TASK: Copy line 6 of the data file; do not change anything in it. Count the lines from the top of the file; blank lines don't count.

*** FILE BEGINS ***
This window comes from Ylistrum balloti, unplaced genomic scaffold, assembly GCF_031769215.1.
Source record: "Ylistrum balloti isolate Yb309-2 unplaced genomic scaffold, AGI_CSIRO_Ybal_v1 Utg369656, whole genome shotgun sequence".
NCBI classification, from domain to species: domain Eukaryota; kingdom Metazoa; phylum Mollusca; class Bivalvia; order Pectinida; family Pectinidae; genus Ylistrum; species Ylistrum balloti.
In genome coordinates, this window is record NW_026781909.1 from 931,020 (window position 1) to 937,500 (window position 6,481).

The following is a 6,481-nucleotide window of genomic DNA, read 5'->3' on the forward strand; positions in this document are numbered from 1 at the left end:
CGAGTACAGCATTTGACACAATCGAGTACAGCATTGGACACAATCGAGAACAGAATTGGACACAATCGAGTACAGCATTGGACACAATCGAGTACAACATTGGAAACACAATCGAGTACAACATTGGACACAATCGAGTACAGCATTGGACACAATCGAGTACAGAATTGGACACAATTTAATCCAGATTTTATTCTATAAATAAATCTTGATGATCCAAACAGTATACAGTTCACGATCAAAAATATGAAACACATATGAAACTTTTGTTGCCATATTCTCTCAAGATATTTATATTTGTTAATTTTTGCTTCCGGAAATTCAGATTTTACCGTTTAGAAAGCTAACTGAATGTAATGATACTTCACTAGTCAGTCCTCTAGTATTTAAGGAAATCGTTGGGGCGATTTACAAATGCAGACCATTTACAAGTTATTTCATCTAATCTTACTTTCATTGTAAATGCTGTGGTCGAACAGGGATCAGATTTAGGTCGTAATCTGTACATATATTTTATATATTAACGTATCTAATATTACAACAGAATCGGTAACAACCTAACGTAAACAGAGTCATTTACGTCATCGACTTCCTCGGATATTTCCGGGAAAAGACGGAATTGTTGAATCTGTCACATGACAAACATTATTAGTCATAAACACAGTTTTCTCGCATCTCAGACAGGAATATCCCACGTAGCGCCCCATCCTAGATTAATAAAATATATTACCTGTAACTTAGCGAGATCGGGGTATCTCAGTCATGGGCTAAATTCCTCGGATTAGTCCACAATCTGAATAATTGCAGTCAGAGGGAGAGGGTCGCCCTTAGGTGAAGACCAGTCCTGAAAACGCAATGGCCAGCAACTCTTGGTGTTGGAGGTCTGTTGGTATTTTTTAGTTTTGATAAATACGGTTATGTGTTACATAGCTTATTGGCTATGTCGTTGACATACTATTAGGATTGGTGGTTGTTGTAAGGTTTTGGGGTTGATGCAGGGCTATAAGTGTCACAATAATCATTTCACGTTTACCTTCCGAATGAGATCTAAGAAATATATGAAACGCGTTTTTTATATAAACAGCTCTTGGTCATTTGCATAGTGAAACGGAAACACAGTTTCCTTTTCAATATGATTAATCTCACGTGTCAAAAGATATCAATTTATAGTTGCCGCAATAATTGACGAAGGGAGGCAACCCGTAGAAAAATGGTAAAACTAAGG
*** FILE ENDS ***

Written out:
CGAGTACAGCATTTGACACAATCGAGTACAGCATTGGACACAATCGAGAACAGAATTGGACACAATCGAGTACAGCATTGGACACAATCGAGTACAACATTGGAAACACAATCGAGTACAACATTGGACACAATCGAGTACAGCATTGGACACAATCGAGTACAGAATTGGACACAATTTAATCCAGATTTTATTCTATAAATAAATCTTGATGATCCAAACAGTATACAGTTCACGATCAAAAATATGAAACACATATGAAACTTTTGTTGCCATATTCTCTCAAGATATTTATATTTGTTAATTTTTGCTTCCGGAAATTCAGATTTTACCGTTTAGAAAGCTAACTGAATGTAATGATACTTCACTAGTCAGTCCTCTAGTATTTAAGGAAATCGTTGGGGCGATTTACAAATGCAGACCATTTACAAGTTATTTCATCTAATCTTACTTTCATTGTAAATGCTGTGGTCGAACAGGGATCAGATTTAGGTCGTAATCTGTACATATATTTTATATATTAACGTATCTAATATTACAACAGAATCGGTAACAACCTAACGTAAACAGAGTCATTTACGTCATCGACTTCCTCGGATATTTCCGGGAAAAGACGGAATTGTTGAATCTGTCACATGACAAACATTATTAGTCATAAACACAGTTTTCTCGCATCTCAGACAGGAATATCCCACGTAGCGCCCCATCCTAGATTAATAAAATATATTACCTGTAACTTAGCGAGATCGGGGTATCTCAGTCATGGGCTAAATTCCTCGGATTAGTCCACAATCTGAATAATTGCAGTCAGAGGGAGAGGGTCGCCCTTAGGTGAAGACCAGTCCTGAAAACGCAATGGCCAGCAACTCTTGGTGTTGGAGGTCTGTTGGTATTTTTTAGTTTTGATAAATACGGTTATGTGTTACATAGCTTATTGGCTATGTCGTTGACATACTATTAGGATTGGTGGTTGTTGTAAGGTTTTGGGGTTGATGCAGGGCTATAAGTGTCACAATAATCATTTCACGTTTACCTTCCGAATGAGATCTAAGAAATATATGAAACGCGTTTTTTATATAAACAGCTCTTGGTCATTTGCATAGTGAAACGGAAACACAGTTTCCTTTTCAATATGATTAATCTCACGTGTCAAAAGATATCAATTTATAGTTGCCGCAATAATTGACGAAGGGAGGCAACCCGTAGAAAAATGGTAAAACTAAGG